Did you ever get the feeling that everyone else around you has it all togther?
Have you ever felt like there just isn’t enough time in the day to get the things done that you’d like?
Do you thing there has to be “A Better Way”?
Well, if you find it let me know…until then, I’d like to offer a few tips on organization from a highly messy person. Yes, I know that it’s a bit of an oxymoron, but all messy people out there (you know who you are) can sympathize with my plight. There are mounds of paper all over, pens and pencils scattered to the wind, and books place haphazardly on shelves and desktops until there’s almost no surface space to be found. I’ve been there (still am most of the time), and I feel your pain. But there are a few things that I’ve found that can help alleviate some of the scarry bad clutter that haunts your work area:
- Don’t try to clean it all at once – If you’re like me, you have quite a bit of messy area to contend with. Desks are covered, floors too at times. You might even have things posted up all over the walls, covering up perfectly good paint (and no, it’s not holding up the wall). So, what to do about it all? Well, I know for me, the task of taking care of all of it at once is a rather large chore. So, my advice – break it up into chunks. If you’re at work all day and your desk is hard to do much more than type on, pick up a little when you first get in. It doesn’t have to be anything amazing, just take a stack of papers, look through them, figure out what you need and don’t need and toss ‘em. Only keep the things that you need, not the “might need laters”. Trust me, you can always find the information on those later. And, if it’s not papers that are mounding on your desk but supplies (pens/pencils/trolls/small animals), consider better places to put them. Writing implements, save one to always keep on hand, go away in the drawer. Books and magazines can go up in the rack/bookshelf where they belong (you do have a bookshelf, right?). But remember, you’re not trying to tackle the whole thing at once. You just need to go a bit at a time. Do one stack in the morning, and one in the afternoon. Two to three stacks a day and you’re definitely on your way to a cleaner, clearer work environment.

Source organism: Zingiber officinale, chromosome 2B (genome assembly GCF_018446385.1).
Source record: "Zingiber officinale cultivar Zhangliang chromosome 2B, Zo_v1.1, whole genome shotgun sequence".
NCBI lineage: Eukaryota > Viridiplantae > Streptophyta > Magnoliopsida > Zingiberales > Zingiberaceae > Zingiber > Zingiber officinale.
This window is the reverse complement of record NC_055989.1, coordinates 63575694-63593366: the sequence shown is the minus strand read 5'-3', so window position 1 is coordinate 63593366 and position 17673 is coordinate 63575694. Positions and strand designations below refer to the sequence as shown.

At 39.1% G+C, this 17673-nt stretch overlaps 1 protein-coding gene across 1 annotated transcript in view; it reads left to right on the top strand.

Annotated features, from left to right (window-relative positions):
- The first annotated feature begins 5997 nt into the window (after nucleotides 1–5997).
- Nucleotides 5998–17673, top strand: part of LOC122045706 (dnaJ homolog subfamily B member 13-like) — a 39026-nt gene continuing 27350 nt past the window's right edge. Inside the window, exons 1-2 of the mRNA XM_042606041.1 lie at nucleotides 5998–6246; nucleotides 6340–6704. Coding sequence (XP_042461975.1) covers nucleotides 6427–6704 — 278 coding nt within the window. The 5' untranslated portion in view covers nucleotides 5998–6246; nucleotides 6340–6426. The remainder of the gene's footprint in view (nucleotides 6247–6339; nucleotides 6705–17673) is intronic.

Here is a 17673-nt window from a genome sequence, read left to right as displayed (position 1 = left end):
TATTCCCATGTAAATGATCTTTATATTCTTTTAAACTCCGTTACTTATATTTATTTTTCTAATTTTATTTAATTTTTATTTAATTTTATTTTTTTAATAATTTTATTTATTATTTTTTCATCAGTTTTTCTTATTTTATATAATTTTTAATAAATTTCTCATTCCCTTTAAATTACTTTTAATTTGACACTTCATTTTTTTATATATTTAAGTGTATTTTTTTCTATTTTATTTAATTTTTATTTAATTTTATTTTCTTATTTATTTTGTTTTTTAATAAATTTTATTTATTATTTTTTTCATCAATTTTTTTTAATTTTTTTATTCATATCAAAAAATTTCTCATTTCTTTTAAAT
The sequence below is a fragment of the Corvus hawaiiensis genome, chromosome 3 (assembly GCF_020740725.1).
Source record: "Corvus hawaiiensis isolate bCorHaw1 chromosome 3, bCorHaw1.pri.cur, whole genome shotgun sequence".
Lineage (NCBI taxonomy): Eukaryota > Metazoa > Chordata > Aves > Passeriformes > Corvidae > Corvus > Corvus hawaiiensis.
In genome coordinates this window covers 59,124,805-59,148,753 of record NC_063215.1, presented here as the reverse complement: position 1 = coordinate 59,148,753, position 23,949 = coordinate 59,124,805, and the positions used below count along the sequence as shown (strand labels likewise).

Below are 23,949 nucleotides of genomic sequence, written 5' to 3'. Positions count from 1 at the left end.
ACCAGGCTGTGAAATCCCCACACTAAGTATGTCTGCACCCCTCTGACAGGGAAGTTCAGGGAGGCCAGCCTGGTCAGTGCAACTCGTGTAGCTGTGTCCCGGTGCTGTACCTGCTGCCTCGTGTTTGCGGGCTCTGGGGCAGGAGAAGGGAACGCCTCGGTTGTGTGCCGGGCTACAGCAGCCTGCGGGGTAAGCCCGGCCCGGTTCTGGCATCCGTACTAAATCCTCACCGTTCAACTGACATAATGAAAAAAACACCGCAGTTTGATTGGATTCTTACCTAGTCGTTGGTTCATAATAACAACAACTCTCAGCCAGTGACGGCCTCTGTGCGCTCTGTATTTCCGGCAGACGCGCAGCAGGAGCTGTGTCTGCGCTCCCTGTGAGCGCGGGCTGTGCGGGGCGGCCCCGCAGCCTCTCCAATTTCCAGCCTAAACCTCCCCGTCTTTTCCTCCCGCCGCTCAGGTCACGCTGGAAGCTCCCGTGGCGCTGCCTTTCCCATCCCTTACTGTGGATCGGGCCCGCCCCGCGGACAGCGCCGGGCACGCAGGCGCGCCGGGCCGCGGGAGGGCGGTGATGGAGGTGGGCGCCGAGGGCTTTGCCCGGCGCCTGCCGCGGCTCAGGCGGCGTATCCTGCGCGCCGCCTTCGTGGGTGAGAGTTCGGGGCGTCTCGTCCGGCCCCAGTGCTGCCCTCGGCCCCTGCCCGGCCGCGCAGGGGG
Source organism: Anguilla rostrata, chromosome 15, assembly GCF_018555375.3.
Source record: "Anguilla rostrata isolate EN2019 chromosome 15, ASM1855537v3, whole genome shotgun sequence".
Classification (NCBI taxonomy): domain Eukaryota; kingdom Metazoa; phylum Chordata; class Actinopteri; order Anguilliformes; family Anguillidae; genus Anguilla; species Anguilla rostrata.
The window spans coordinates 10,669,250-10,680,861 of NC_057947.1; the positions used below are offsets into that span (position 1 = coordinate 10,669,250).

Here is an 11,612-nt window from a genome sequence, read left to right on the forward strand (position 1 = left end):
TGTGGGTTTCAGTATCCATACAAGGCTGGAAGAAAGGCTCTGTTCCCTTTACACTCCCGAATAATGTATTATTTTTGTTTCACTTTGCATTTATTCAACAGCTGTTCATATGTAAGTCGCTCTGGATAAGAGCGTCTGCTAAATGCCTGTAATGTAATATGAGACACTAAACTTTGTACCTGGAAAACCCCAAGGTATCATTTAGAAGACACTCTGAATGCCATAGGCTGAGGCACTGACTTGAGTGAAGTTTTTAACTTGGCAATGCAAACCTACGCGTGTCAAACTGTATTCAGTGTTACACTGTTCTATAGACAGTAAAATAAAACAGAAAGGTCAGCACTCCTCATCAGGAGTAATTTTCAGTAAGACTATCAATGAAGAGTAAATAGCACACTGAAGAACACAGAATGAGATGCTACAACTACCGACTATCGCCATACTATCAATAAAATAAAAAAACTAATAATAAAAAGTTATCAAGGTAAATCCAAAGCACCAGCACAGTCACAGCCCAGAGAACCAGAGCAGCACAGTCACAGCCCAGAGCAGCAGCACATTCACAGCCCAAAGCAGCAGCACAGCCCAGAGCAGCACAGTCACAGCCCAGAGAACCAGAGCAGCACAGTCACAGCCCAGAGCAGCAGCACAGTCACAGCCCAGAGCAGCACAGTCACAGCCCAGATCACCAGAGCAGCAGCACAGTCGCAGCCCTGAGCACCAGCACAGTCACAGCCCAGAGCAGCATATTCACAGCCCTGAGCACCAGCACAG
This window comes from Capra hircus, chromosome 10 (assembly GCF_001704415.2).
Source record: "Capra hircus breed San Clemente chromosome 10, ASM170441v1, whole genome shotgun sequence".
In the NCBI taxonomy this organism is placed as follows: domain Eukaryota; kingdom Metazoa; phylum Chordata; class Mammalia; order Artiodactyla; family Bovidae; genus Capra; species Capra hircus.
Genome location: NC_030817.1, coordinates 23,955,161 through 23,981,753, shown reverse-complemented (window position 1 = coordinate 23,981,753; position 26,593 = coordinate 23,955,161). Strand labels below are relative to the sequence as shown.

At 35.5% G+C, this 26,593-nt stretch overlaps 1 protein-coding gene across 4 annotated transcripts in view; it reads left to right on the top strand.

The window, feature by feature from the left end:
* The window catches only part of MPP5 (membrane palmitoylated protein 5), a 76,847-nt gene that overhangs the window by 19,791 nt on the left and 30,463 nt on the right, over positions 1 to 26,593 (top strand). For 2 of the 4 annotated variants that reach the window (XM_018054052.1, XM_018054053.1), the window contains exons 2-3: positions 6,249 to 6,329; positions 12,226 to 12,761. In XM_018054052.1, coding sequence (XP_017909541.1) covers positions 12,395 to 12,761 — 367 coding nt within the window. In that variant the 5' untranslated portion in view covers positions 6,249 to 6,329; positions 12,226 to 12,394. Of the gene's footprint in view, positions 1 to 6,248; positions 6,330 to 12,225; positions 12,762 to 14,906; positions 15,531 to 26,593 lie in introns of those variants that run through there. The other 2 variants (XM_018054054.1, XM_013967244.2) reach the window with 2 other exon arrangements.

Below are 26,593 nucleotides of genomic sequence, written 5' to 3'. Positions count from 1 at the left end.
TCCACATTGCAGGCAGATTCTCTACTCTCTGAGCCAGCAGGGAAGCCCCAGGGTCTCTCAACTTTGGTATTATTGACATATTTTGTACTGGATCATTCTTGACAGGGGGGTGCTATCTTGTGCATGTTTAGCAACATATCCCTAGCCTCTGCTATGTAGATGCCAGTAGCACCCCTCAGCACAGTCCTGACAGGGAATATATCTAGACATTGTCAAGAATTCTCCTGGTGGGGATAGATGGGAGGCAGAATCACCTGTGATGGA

- Don’t keep the maybes. Go with your gut. – This goes hand in hand with a lot of the things mentioned above, but I think it needs to be reinforced. When you’re going through things, look at it but don’t read it – then go with your gut. If you get your mind too overly involved, you’re going to keep it. It’s that simple. Trust me, this is coming from experience. I’ve kept way too much stuff over the years because of one sentimental reason or another and usually just threw it out down the line anyway. No, I’m not talking about the fun little knick-knacks that are parked all around your monitor. I’m talking about papers that you haven’t used in a year, or books that have enough dust on them to draw a smiley face. Find a trash can for the papers and find a (upright) place for the books too live, either in your shelves or in someone elses. (Yes, *gasp*, I’m a propnent of giving books away when they’ve lost their usefulness to me. Besides, most of my web programming work is documented somewhere online anyway, so who needs dead trees?). Even writing tools can go the way of the dodo and need to be tossed – small pencil nubs or pens that have leaked in the past but “seem okay now”. Get rid of them. Toss them in with the remins of your lunch and be done with them. Keeping around things that work and are productive not only help your work, but can make you more productive (well, okay, not everyone, but it can help).